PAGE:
"From Dogfish Head and Twin Lakes to Iron Hill and Fordham, among many more, small brewers are invigorating communities across Delaware, creating jobs and brewing unique products that are shipped across the country and enjoyed by millions of Americans," said Senator Carper, a member of the Senate Finance Committee. "The role of government is to create a nurturing environment for job creation, and a big part of that is ensuring that small businesses have a fair tax burden that helps them grow early, hire more workers and thrive for the long haul. This bill aims to do just that."
"Delaware's craft breweries are not only an important part of our state's economy, but its personality," Senator Coons said. "Craft breweries innately have a high potential for local growth and the Small BREW Act will help more of them fulfill that potential. Helping our small breweries grow and create more jobs in our communities in this targeted way is a smart investment."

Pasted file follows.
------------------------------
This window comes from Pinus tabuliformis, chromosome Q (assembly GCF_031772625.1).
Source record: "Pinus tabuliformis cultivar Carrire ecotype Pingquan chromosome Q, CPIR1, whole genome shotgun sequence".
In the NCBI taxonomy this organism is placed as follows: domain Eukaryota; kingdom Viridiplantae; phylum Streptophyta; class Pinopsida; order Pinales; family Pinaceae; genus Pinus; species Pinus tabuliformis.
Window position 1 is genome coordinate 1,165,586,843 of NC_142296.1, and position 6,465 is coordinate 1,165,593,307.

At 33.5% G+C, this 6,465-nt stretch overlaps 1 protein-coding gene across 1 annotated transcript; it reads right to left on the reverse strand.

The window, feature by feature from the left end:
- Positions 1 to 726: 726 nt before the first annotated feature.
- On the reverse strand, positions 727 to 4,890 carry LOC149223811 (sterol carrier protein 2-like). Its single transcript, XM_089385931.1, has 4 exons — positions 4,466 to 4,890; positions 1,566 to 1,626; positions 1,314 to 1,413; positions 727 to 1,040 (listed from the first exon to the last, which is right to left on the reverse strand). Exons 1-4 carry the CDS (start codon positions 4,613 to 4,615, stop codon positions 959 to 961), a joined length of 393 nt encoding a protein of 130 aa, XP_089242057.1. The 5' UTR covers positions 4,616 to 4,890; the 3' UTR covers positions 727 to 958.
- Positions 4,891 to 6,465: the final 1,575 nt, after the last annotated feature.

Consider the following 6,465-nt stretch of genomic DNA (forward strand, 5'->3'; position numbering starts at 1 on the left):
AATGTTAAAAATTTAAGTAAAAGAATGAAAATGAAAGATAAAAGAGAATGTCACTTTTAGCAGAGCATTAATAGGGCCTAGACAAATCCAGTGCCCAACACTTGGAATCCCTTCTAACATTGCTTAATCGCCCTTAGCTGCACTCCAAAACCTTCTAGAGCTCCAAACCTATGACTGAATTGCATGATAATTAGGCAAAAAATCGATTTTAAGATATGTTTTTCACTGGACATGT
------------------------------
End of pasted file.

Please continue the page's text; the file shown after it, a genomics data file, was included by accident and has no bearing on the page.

"Maryland's small businesses are the backbone of our economy. They create jobs. And they are important to the communities they serve," said Senator Mikulski, a member of the Senate Small Brewers Caucus. "My great-grandparents owned a local bakery and my father ran a grocery store. I learned how small businesses help weave social fabric by hiring local workers and investing in their communities. By leveling the playing field for our small brewers, we will raise a glass to support small business jobs."
"Small breweries throughout New York and across the country not only brew great beer, they also pour jobs into communities across the country," said Senator Schumer. "Craft breweries are the crown jewels of so many of our communities, and often set up shop in vacant buildings and warehouses and revitalize downtowns across the country. By cutting taxes for these small breweries, we can help put more money back into their businesses and brew further economic development and growth."